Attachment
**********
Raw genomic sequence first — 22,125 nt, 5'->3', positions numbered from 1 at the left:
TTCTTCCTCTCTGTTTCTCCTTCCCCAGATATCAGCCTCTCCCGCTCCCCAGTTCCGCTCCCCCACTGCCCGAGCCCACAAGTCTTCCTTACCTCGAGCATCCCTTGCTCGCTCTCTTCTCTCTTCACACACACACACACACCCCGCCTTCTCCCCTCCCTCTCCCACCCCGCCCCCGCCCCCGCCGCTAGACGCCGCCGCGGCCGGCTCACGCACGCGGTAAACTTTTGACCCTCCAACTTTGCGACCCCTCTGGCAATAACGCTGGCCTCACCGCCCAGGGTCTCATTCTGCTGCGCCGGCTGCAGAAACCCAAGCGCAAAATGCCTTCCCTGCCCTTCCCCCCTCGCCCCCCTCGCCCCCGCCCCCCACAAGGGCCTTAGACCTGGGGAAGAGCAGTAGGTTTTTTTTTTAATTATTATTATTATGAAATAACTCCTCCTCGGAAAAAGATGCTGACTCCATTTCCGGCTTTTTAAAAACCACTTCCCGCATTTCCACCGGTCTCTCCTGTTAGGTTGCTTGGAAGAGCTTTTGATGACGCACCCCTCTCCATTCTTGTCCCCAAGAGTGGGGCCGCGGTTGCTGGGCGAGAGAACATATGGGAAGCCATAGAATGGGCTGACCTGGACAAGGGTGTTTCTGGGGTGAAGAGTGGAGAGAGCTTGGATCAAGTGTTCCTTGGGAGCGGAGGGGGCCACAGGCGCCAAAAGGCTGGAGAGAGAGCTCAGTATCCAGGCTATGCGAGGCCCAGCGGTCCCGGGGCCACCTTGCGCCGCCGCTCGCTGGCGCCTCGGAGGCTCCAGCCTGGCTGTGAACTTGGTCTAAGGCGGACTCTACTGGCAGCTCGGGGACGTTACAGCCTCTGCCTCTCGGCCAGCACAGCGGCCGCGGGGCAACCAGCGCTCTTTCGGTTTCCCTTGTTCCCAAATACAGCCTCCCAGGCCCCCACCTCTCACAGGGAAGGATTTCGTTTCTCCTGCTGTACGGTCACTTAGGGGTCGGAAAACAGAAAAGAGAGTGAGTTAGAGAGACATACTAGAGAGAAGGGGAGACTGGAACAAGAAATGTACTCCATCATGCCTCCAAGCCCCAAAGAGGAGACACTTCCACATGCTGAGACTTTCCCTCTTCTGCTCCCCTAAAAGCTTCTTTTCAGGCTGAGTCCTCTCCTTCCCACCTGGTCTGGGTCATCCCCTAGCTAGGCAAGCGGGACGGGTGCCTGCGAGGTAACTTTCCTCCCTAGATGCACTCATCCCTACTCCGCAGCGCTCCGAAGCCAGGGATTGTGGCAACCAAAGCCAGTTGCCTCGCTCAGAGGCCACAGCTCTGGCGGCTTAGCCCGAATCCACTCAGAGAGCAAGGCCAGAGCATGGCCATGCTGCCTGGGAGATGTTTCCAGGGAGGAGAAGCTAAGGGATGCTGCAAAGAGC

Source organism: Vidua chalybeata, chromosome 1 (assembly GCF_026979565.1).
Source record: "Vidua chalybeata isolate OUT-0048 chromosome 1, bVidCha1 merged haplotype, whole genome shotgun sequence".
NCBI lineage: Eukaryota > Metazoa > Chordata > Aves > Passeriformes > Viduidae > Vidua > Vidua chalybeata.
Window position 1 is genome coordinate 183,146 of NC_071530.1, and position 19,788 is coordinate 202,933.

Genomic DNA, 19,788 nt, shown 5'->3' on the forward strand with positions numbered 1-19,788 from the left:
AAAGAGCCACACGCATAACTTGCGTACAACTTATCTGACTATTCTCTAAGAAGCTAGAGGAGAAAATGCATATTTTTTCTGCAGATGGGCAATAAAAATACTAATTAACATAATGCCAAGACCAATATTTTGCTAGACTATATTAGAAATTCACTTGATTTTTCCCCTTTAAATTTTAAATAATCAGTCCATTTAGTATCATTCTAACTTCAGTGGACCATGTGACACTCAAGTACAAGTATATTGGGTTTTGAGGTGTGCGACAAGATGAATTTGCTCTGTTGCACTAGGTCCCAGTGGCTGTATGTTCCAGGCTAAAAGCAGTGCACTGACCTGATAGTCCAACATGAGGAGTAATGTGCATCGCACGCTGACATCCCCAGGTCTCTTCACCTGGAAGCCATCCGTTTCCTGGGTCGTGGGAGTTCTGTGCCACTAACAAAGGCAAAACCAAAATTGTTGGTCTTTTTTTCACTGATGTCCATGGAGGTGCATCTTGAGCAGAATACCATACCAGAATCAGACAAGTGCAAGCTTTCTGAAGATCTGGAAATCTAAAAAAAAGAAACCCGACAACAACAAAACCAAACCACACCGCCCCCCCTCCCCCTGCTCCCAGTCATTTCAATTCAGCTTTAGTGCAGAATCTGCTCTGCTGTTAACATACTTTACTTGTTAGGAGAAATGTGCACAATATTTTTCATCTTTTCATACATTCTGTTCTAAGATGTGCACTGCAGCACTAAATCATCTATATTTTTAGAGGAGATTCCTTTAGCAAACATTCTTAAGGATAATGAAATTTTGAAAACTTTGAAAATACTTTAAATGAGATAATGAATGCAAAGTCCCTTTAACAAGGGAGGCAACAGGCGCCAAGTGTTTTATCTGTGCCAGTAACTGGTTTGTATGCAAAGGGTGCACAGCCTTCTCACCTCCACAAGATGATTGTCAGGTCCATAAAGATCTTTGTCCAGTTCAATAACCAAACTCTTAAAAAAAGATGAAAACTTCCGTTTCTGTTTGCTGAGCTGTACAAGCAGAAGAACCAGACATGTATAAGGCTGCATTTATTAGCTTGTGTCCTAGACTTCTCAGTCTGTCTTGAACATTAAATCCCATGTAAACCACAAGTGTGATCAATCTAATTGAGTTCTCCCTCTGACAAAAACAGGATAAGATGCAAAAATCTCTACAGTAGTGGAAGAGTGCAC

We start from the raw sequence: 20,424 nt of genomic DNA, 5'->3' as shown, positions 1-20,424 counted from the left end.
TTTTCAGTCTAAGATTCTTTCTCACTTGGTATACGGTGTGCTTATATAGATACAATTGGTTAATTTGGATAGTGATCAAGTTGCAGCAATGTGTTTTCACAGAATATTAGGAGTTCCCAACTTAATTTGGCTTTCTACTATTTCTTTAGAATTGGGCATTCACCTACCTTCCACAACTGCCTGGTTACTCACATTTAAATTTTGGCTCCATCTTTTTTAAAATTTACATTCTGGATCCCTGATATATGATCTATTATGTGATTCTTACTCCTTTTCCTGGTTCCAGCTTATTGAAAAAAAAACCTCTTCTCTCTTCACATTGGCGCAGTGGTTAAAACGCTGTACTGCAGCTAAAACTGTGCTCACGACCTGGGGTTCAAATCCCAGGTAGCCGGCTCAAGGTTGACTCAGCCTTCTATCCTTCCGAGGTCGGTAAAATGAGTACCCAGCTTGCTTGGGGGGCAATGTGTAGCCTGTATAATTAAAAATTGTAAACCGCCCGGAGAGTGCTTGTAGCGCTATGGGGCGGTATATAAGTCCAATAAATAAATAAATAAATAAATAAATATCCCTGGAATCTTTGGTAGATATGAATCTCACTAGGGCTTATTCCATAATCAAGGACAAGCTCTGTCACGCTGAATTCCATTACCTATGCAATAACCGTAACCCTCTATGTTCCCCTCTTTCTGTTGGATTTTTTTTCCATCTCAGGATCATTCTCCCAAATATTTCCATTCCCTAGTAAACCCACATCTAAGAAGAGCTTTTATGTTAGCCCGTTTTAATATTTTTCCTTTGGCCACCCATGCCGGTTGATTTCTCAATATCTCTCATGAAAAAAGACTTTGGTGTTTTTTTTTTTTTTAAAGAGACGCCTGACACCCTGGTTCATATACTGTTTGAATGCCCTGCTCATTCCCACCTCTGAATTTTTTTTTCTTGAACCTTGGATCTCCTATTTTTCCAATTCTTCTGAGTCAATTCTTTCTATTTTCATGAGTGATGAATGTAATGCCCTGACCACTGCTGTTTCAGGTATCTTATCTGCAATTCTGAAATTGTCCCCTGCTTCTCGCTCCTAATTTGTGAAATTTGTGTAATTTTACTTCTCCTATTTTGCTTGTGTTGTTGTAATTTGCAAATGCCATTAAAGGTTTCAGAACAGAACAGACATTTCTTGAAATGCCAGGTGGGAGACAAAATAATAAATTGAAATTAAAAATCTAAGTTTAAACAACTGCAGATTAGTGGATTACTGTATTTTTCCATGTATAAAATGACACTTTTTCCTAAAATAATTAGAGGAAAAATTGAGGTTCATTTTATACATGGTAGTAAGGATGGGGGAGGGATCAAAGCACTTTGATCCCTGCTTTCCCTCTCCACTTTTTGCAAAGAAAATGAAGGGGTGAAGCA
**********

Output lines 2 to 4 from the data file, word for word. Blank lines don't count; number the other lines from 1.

TTCTTCCTCTCTGTTTCTCCTTCCCCAGATATCAGCCTCTCCCGCTCCCCAGTTCCGCTCCCCCACTGCCCGAGCCCACAAGTCTTCCTTACCTCGAGCATCCCTTGCTCGCTCTCTTCTCTCTTCACACACACACACACACCCCGCCTTCTCCCCTCCCTCTCCCACCCCGCCCCCGCCCCCGCCGCTAGACGCCGCCGCGGCCGGCTCACGCACGCGGTAAACTTTTGACCCTCCAACTTTGCGACCCCTCTGGCAATAACGCTGGCCTCACCGCCCAGGGTCTCATTCTGCTGCGCCGGCTGCAGAAACCCAAGCGCAAAATGCCTTCCCTGCCCTTCCCCCCTCGCCCCCCTCGCCCCCGCCCCCCACAAGGGCCTTAGACCTGGGGAAGAGCAGTAGGTTTTTTTTTTAATTATTATTATTATGAAATAACTCCTCCTCGGAAAAAGATGCTGACTCCATTTCCGGCTTTTTAAAAACCACTTCCCGCATTTCCACCGGTCTCTCCTGTTAGGTTGCTTGGAAGAGCTTTTGATGACGCACCCCTCTCCATTCTTGTCCCCAAGAGTGGGGCCGCGGTTGCTGGGCGAGAGAACATATGGGAAGCCATAGAATGGGCTGACCTGGACAAGGGTGTTTCTGGGGTGAAGAGTGGAGAGAGCTTGGATCAAGTGTTCCTTGGGAGCGGAGGGGGCCACAGGCGCCAAAAGGCTGGAGAGAGAGCTCAGTATCCAGGCTATGCGAGGCCCAGCGGTCCCGGGGCCACCTTGCGCCGCCGCTCGCTGGCGCCTCGGAGGCTCCAGCCTGGCTGTGAACTTGGTCTAAGGCGGACTCTACTGGCAGCTCGGGGACGTTACAGCCTCTGCCTCTCGGCCAGCACAGCGGCCGCGGGGCAACCAGCGCTCTTTCGGTTTCCCTTGTTCCCAAATACAGCCTCCCAGGCCCCCACCTCTCACAGGGAAGGATTTCGTTTCTCCTGCTGTACGGTCACTTAGGGGTCGGAAAACAGAAAAGAGAGTGAGTTAGAGAGACATACTAGAGAGAAGGGGAGACTGGAACAAGAAATGTACTCCATCATGCCTCCAAGCCCCAAAGAGGAGACACTTCCACATGCTGAGACTTTCCCTCTTCTGCTCCCCTAAAAGCTTCTTTTCAGGCTGAGTCCTCTCCTTCCCACCTGGTCTGGGTCATCCCCTAGCTAGGCAAGCGGGACGGGTGCCTGCGAGGTAACTTTCCTCCCTAGATGCACTCATCCCTACTCCGCAGCGCTCCGAAGCCAGGGATTGTGGCAACCAAAGCCAGTTGCCTCGCTCAGAGGCCACAGCTCTGGCGGCTTAGCCCGAATCCACTCAGAGAGCAAGGCCAGAGCATGGCCATGCTGCCTGGGAGATGTTTCCAGGGAGGAGAAGCTAAGGGATGCTGCAAAGAGC

Source organism: Vidua chalybeata, chromosome 1 (assembly GCF_026979565.1).
Source record: "Vidua chalybeata isolate OUT-0048 chromosome 1, bVidCha1 merged haplotype, whole genome shotgun sequence".